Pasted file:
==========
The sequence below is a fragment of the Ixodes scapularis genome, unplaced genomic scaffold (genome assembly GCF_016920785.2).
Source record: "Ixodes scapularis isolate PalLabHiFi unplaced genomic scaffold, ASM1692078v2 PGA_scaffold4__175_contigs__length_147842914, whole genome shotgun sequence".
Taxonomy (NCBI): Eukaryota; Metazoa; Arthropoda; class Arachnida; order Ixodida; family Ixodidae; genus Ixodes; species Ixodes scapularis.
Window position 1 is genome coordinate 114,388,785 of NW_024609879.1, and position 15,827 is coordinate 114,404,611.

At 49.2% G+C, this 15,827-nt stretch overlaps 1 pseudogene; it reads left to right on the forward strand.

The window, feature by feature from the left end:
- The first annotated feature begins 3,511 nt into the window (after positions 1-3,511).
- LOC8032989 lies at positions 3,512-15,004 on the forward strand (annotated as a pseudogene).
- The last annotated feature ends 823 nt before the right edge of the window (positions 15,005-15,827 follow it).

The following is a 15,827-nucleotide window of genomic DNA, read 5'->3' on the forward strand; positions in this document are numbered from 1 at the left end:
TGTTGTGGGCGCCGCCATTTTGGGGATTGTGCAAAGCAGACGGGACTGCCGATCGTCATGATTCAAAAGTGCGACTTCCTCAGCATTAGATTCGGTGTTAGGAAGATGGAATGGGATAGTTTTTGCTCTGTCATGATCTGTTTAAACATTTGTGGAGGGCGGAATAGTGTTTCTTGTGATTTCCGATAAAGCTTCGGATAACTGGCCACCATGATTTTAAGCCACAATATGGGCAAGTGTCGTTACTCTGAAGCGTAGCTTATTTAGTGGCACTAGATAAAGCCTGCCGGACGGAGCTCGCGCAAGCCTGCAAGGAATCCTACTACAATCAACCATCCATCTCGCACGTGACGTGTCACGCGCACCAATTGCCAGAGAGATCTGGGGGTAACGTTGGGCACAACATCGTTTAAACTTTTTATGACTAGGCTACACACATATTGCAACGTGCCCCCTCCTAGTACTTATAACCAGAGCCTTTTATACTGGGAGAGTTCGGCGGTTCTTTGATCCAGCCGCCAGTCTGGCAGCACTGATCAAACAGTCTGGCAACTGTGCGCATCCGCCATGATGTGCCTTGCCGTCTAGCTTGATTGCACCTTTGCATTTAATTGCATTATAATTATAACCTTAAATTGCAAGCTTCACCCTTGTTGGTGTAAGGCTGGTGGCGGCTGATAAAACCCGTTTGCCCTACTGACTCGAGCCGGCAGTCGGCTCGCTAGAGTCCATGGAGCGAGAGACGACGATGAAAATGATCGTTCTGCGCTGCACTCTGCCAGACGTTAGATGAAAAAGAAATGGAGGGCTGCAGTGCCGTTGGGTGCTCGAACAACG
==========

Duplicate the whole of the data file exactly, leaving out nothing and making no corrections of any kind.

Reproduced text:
The sequence below is a fragment of the Ixodes scapularis genome, unplaced genomic scaffold (genome assembly GCF_016920785.2).
Source record: "Ixodes scapularis isolate PalLabHiFi unplaced genomic scaffold, ASM1692078v2 PGA_scaffold4__175_contigs__length_147842914, whole genome shotgun sequence".
Taxonomy (NCBI): Eukaryota; Metazoa; Arthropoda; class Arachnida; order Ixodida; family Ixodidae; genus Ixodes; species Ixodes scapularis.
Window position 1 is genome coordinate 114,388,785 of NW_024609879.1, and position 15,827 is coordinate 114,404,611.

At 49.2% G+C, this 15,827-nt stretch overlaps 1 pseudogene; it reads left to right on the forward strand.

The window, feature by feature from the left end:
- The first annotated feature begins 3,511 nt into the window (after positions 1-3,511).
- LOC8032989 lies at positions 3,512-15,004 on the forward strand (annotated as a pseudogene).
- The last annotated feature ends 823 nt before the right edge of the window (positions 15,005-15,827 follow it).

The following is a 15,827-nucleotide window of genomic DNA, read 5'->3' on the forward strand; positions in this document are numbered from 1 at the left end:
TGTTGTGGGCGCCGCCATTTTGGGGATTGTGCAAAGCAGACGGGACTGCCGATCGTCATGATTCAAAAGTGCGACTTCCTCAGCATTAGATTCGGTGTTAGGAAGATGGAATGGGATAGTTTTTGCTCTGTCATGATCTGTTTAAACATTTGTGGAGGGCGGAATAGTGTTTCTTGTGATTTCCGATAAAGCTTCGGATAACTGGCCACCATGATTTTAAGCCACAATATGGGCAAGTGTCGTTACTCTGAAGCGTAGCTTATTTAGTGGCACTAGATAAAGCCTGCCGGACGGAGCTCGCGCAAGCCTGCAAGGAATCCTACTACAATCAACCATCCATCTCGCACGTGACGTGTCACGCGCACCAATTGCCAGAGAGATCTGGGGGTAACGTTGGGCACAACATCGTTTAAACTTTTTATGACTAGGCTACACACATATTGCAACGTGCCCCCTCCTAGTACTTATAACCAGAGCCTTTTATACTGGGAGAGTTCGGCGGTTCTTTGATCCAGCCGCCAGTCTGGCAGCACTGATCAAACAGTCTGGCAACTGTGCGCATCCGCCATGATGTGCCTTGCCGTCTAGCTTGATTGCACCTTTGCATTTAATTGCATTATAATTATAACCTTAAATTGCAAGCTTCACCCTTGTTGGTGTAAGGCTGGTGGCGGCTGATAAAACCCGTTTGCCCTACTGACTCGAGCCGGCAGTCGGCTCGCTAGAGTCCATGGAGCGAGAGACGACGATGAAAATGATCGTTCTGCGCTGCACTCTGCCAGACGTTAGATGAAAAAGAAATGGAGGGCTGCAGTGCCGTTGGGTGCTCGAACAACG